Stancliffe RJ, Wiese MY, Read S, Jeltes G, Clayton JM. Knowing, planning for and fearing death: do adults with intellectual disability and disability staff differ? (vol 49, pg 47, 2016). Res Dev Disabil. 2017;62:227–9.

    Article  Google Scholar 

  63. 63.

    Read S, MacBride-Stewart S. The ‘good death’ and reduced capacity: a literature review. Mortality. 2018;23(4):381–95.

    Article  Google Scholar 

  64. 64.

    van Oosteren AA, Roomer A. Gevalsbeschrijving: Alcoholafhankelijkheid bij ongemotiveerde patiënten behandeld na een rechterlijke machtiging [Case description: Alcohol dependency among unmotivated patients treated after judicial authorization]. Tijdschrift voor Psychiatrie. 2012;54(10):889–92.

    PubMed  Google Scholar 

  65. 65.

    Templeton L, Ford A, McKell J, Valentine C, Walter T, Velleman R, Bauld L, Hay G, Hollywood J. Bereavement through substance use: findings from an interview study with adults in England and Scotland. Addict Res Theory. 2016;24(5):341–54.

    Article  Google Scholar 

  66. 66.

    Defining the Role of Authors and Contributors. 2018. Accessed 1 Oct 2018.

Download references


We thank Ans Blom, Etje Bunschoten and Arnoud Faber for their involvement in drafting this study. Also, we thank Marijke de Groot and Marianne Stal-Klapwijk for their project management and involvement in drafting the study.


This project was funded by Salvation Army Fundraising (no grant number available). Salvation Army was the executor of this study.

Author information




We declare that all authors (AE, BD, CtH, JH, KV and MG) fulfil the definition of authorship as set by the International Committee of Medical Journal Editors [66]. All authors, except JH, participated in the study conception and all authors substantively participated in the analyses and interpretation. The manuscript was drafted by AE and critically revised by all authors. They approved this version for publication.

Corresponding author

Correspondence to Anne Ebenau.

Ethics declarations

Ethics approval and consent to participate

All procedures performed, were in accordance with the ethical standards of The local Ethical Review Committee (CMO Regio Arnhem-Nijmegen; grant approval number NL61944.091.17) and with the 1964 Helsinki declaration and its later amendments or comparable ethical standards. Written informed consent was obtained from all respondents. They knew they could withdraw at any time.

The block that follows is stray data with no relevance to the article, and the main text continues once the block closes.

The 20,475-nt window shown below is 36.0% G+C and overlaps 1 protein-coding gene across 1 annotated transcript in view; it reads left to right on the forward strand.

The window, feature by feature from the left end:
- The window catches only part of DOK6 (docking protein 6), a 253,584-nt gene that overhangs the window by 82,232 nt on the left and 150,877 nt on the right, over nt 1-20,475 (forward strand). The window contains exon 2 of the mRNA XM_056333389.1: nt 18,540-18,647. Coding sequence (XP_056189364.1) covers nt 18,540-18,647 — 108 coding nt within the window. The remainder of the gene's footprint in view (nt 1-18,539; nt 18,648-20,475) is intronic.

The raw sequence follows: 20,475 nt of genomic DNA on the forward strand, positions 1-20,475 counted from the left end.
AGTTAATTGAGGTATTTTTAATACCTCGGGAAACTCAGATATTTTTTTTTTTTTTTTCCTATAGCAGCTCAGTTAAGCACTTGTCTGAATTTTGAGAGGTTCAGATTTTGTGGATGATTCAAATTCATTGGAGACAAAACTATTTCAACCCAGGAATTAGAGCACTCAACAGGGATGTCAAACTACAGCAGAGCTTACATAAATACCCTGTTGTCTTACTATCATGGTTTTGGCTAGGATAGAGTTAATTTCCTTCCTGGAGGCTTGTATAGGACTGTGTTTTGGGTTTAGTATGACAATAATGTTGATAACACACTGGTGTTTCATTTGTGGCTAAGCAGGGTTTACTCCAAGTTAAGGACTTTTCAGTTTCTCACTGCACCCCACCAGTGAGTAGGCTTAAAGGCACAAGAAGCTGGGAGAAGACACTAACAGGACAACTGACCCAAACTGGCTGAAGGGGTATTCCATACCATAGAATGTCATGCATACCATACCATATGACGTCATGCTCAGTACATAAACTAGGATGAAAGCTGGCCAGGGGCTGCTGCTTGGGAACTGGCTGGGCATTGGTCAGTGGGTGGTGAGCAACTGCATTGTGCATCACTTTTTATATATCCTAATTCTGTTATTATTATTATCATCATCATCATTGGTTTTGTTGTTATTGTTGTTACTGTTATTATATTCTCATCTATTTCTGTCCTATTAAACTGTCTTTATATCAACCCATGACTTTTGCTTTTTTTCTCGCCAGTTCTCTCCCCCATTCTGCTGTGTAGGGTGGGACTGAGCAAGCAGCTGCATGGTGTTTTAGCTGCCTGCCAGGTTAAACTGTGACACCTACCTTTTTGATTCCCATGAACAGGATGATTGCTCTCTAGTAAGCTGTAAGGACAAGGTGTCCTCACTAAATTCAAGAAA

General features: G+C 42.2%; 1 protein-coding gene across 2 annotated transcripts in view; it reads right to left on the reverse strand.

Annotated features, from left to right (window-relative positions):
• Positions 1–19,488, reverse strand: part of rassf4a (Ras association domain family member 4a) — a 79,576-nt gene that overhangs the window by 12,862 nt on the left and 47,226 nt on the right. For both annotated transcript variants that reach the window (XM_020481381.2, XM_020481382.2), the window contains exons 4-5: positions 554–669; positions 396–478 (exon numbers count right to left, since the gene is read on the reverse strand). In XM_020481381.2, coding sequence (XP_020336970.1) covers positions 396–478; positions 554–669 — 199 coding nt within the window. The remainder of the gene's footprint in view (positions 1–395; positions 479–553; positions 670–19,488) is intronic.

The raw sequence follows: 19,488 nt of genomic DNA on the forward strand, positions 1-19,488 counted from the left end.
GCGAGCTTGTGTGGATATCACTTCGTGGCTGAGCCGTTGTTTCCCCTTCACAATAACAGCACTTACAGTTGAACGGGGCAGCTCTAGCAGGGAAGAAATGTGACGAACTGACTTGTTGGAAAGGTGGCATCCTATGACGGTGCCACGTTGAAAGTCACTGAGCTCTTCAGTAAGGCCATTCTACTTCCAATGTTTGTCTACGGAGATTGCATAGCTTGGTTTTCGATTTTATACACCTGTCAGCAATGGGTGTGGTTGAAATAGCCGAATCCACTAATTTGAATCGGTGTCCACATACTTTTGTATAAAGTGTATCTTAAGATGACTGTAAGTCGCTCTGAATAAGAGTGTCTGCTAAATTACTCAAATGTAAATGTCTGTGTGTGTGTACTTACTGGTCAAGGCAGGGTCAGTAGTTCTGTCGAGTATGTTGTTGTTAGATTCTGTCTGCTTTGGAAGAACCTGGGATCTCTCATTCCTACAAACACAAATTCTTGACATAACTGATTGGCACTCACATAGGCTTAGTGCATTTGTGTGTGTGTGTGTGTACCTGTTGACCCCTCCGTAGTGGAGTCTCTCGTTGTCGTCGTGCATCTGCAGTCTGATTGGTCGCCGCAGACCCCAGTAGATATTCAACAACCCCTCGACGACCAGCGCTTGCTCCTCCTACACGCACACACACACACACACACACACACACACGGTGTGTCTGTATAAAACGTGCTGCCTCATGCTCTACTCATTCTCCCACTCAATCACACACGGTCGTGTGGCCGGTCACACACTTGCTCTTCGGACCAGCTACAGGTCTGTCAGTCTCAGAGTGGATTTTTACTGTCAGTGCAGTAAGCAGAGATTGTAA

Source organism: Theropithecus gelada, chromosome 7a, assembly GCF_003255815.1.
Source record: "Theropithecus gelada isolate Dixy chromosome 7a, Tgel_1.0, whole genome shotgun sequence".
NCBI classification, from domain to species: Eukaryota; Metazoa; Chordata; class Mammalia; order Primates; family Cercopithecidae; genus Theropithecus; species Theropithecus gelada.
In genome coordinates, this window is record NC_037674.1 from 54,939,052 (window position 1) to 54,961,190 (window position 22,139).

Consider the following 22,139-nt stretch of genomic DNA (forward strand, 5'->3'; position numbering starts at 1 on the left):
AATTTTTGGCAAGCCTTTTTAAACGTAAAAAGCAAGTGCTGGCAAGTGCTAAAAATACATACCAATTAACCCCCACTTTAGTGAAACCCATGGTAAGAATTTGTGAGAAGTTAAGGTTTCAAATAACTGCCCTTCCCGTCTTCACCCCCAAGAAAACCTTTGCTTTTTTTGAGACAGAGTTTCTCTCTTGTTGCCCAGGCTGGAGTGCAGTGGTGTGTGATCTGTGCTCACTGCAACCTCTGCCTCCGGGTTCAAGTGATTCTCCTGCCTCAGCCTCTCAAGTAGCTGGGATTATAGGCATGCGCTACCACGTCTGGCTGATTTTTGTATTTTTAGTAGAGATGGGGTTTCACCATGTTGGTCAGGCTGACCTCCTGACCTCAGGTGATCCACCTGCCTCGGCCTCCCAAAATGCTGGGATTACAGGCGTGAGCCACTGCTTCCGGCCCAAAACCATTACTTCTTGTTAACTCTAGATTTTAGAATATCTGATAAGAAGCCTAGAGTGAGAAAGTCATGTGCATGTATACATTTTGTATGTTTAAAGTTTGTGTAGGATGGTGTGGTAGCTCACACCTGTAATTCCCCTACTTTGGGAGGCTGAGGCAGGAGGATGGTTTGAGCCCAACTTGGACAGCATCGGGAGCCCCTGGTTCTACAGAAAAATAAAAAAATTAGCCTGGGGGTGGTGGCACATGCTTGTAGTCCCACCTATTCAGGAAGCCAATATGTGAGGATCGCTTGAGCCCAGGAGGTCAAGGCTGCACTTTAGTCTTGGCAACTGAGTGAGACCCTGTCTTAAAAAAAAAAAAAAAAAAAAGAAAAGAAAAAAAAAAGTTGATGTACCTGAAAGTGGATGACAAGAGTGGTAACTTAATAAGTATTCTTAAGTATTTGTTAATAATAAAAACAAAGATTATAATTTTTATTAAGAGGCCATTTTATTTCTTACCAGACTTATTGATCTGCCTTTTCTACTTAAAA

Consent for publication

Not applicable.

Competing interests

AE was paid by the Salvation Army. MG was on assignment for the Salvation Army. Their workspaces are at the Radboudumc. The Salvation Army is both the funder and the executer of this research project. No conflict of interest was declared by any of the authors.

Additional information

Publisher’s Note

Springer Nature remains neutral with regard to jurisdictional claims in published maps and institutional affiliations.

Additional file

Additional file 1:

COREQ (COnsolidated criteria for REporting Qualitative research) Checklist. (PDF 554 kb)

Rights and permissions

Open Access This article is distributed under the terms of the Creative Commons Attribution 4.0 International License (, which permits unrestricted use, distribution, and reproduction in any medium, provided you give appropriate credit to the original author(s) and the source, provide a link to the Creative Commons license, and indicate if changes were made. The Creative Commons Public Domain Dedication waiver ( applies to the data made available in this article, unless otherwise stated.

Reprints and Permissions

About this article

Verify currency and authenticity via CrossMark

Cite this article

Ebenau, A., Dijkstra, B., ter Huurne, C. et al. Palliative care for people with substance use disorder and multiple problems: a qualitative study on experiences of patients and proxies. BMC Palliat Care 18, 56 (2019).

Download citation


  • Qualitative study
  • Palliative care
  • End-of-life
  • Terminal care
  • Substance use disorder
  • Addiction
  • Patients
  • Proxies